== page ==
BRitan has A brilliant tradition of writers riding their bikes and pedaling to discover the country, whether real or metaphorical. Two of the best examples of this genre were published during the Great Depression. JB Priestley’s “English Journey” (1934) and George Orwell’s “Road to Wigan Pier” (1937). Bill Bryson recorded more than 2 million hits in “Notes from a Small Island” (1995) and decided to repeat the practice in “Notes from a Small Island” 20 years later.
Ed Husain’s new book, Among the Mosques, is a fascinating addition to this tradition, taking readers to religious institutions that most non-Muslims can only experience as a dome on the horizon. The first two mosques in the country were built on a large scale in 1887 at the Liverpool Terrace House and in 1889 for walking. Currently, about 2,000 people serve more than 3 million Muslim populations. In some Muslim-rich areas, such as the Bustwell district of Blackburn, there are several districts on the same street. But what’s happening inside? And what is your relationship with the wider society?
Hussein is the ideal person to answer these questions. The son of an Indian father and mother, who emigrated from what is now Bangladesh, recited the Quran and won an award as a child, spending most of his twenties in the Middle East perfecting Arabic. He has written two books on Islam and has a broad intellectual background.He wrote PtimeD He has written treatises under the supervision of the conservative British philosopher Roger Sclut and has worked for many think tanks, including the Council on Foreign Relations in the United States.
Hussein discovered a lot of joy. Britain has absorbed a larger Muslim population better than its ancient enemy, France. On May 6, London re-elected the first Muslim mayor, Labor Sadiq Khan. Young politicians such as Naz Shah, MP It represents the modern face of religion for Bradford West.
There is also a dark story. British rulers, who presided over post-WWII immigrants, expected Islamic immigrants to blend into a wider society and ease their religious views. However, in some parts of the country Islam. The religious community is moving away from the wider British society and adopting stricter religions.
This is especially true of the old mill towns of Yorkshire and Lancashire. These towns now have parallel societies that allow loyal people to live their daily lives without mixing. The mosque runs a school and professes Islamic law. The restaurant uses the polite name “family seats” to separate genders.
These societies are dominated by the clergy class, which extends its influence to secular societies, for example by supporting parliamentary candidates. Hussein visited mosques that taught a very literal interpretation of Islam, sometimes sticking to the debate being withdrawn in the Middle East. He threw stones at gays and turned his wife into jihad. I saw a store displaying books that encourage you to lock up or play jihad. Osama Bin Laden’s favorite philosopher, Sayyid Qutb, often appeared.
Many of these clergy belong to religious groups with roots far from these coasts. The Saudi Wahhabists have funded British mosques and are offering full-cost scholarships to young British Muslims. Even more surprising is the importance of the Deobandi faction. Hussein claims that more than half of the country’s mosques now belong to a movement that begins in India, converts on a per-converter basis, and seeks to rebuild the caliphate from scratch. Yorkshire’s historic market The town of Dewsbury is the European capital of Tableeghi Jamaat, the world’s largest Muslim organization, the evangelical organization of the movement.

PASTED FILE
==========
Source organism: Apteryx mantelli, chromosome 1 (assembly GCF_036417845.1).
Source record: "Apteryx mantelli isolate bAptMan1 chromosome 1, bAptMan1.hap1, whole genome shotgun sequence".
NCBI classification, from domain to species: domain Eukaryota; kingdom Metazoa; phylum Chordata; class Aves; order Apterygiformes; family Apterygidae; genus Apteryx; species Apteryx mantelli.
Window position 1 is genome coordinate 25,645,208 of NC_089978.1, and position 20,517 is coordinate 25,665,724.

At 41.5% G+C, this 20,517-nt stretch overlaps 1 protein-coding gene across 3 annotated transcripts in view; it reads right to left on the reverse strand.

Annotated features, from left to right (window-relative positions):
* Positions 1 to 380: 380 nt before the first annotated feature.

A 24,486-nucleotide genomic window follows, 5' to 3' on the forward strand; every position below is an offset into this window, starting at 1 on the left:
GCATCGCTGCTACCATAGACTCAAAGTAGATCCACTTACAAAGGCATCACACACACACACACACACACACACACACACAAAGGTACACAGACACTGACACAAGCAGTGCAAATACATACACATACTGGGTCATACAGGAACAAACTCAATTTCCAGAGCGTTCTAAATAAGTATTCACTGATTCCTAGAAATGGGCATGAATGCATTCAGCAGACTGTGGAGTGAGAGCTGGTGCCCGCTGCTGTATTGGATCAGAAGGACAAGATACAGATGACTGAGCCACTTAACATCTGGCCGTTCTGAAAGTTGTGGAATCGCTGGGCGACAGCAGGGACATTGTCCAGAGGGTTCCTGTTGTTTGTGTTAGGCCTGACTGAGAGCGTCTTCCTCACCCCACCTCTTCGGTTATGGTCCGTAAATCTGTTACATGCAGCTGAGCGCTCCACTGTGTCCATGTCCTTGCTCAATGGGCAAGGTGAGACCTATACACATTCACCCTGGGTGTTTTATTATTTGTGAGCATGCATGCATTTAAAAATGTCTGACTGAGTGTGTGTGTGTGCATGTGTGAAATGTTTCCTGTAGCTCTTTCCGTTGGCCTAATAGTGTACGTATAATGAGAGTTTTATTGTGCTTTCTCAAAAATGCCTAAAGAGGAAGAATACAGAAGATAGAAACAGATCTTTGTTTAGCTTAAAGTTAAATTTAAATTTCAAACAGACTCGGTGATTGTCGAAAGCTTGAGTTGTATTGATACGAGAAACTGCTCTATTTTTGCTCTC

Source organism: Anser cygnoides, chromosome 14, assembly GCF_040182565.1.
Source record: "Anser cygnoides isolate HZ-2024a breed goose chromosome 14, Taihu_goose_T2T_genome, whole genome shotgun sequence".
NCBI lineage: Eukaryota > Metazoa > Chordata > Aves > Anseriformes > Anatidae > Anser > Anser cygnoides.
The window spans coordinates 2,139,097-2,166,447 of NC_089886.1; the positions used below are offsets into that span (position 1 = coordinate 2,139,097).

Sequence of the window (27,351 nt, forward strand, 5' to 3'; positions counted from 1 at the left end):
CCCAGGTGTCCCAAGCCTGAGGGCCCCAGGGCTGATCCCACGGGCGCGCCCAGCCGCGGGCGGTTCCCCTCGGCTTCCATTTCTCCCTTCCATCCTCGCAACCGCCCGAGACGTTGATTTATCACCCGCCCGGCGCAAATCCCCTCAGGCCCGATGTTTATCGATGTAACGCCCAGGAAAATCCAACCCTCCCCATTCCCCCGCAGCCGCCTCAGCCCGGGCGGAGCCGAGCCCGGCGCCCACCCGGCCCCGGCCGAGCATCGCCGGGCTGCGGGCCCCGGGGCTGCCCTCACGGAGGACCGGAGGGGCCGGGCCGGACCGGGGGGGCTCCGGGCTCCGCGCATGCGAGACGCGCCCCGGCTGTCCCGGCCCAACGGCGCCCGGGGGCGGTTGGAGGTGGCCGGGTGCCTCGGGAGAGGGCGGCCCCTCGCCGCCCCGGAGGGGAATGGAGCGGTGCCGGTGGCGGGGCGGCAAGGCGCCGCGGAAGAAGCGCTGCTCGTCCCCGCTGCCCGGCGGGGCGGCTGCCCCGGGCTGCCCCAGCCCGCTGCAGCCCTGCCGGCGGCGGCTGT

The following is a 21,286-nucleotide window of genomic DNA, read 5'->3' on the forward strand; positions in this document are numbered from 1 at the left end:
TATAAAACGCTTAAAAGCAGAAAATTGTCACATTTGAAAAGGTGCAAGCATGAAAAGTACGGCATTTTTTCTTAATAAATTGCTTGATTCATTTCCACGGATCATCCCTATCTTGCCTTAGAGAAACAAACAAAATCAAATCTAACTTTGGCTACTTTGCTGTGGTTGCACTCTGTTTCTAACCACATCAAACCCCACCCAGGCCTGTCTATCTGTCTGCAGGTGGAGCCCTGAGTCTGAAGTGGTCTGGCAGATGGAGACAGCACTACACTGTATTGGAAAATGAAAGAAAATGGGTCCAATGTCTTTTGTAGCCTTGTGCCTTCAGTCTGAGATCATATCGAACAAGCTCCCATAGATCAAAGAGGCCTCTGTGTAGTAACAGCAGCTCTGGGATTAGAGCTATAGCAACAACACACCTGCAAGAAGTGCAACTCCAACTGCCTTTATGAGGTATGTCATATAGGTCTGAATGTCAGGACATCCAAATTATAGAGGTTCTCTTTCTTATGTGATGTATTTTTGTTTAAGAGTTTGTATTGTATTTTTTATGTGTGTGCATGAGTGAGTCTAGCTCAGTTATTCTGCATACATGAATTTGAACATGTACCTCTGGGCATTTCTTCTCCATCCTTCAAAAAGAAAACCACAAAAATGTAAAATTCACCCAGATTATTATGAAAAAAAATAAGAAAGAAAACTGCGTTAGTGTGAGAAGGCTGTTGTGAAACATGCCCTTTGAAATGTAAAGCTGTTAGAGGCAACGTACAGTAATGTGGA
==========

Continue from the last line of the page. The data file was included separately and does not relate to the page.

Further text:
Why is this important? Religious minorities always have a strong bond to maintain their faith. See Quakers during the Industrial Revolution and Orthodox Jews in Manchester and London today. Isn’t “parallel society” just a derogatory name for a prosperous subculture? Isn’t the Catholic Church also an example of foreign influence? Creating windows in people’s souls is not a national task.
Still, there are good reasons to worry. One is the paradox of tolerance. There is a limit to how liberal societies can tolerate those who demand stones from homosexuals or accuse Shah of being a “dog” because he is not wearing a hijab. Intensified Islam, preached by clergy, not only promotes intolerance, but also promotes radicalism.
The other is the diversity paradox. The welfare state that liberals value depends on the feeling that people have a common identity. Harvard sociologist Robert Putnam has proven that support for the provision of public goods has declined significantly. It is difficult to make a noticeable difference compared to the parallel community of Dew’s Barry and Bradford. ..
The third is more practical. Britain has witnessed a struggle for the Islamic soul. But the nation has acted repeatedly, as if it were on the side of the reaction force rather than the Enlightenment. It is thanks to the self-proclaimed community leader. , Misunderstands a strong belief as “credibility”. It has tolerated schools like Daruru Uroom in Rochdale. GCSE Instructions that require students to memorize hadith, such as hitting their wives or throwing stones at gays. And it failed to make a compelling claim about Britishness. Hussein points out that while many Muslim children get warts and all the explanations about British history from school, Madrasa hears constant admiration for Turkey and Saudi Arabia. Has created a clear desire to cure many of the social and geographical divisions that could divide the country into opposing tribes. Hussein makes a compelling claim that the quest should not ignore the world of mosques. ■
This article was published in the UK section of the printed version under the heading “Tolerate intolerance.”
Parallel societies are developing in parts of Muslim Britain
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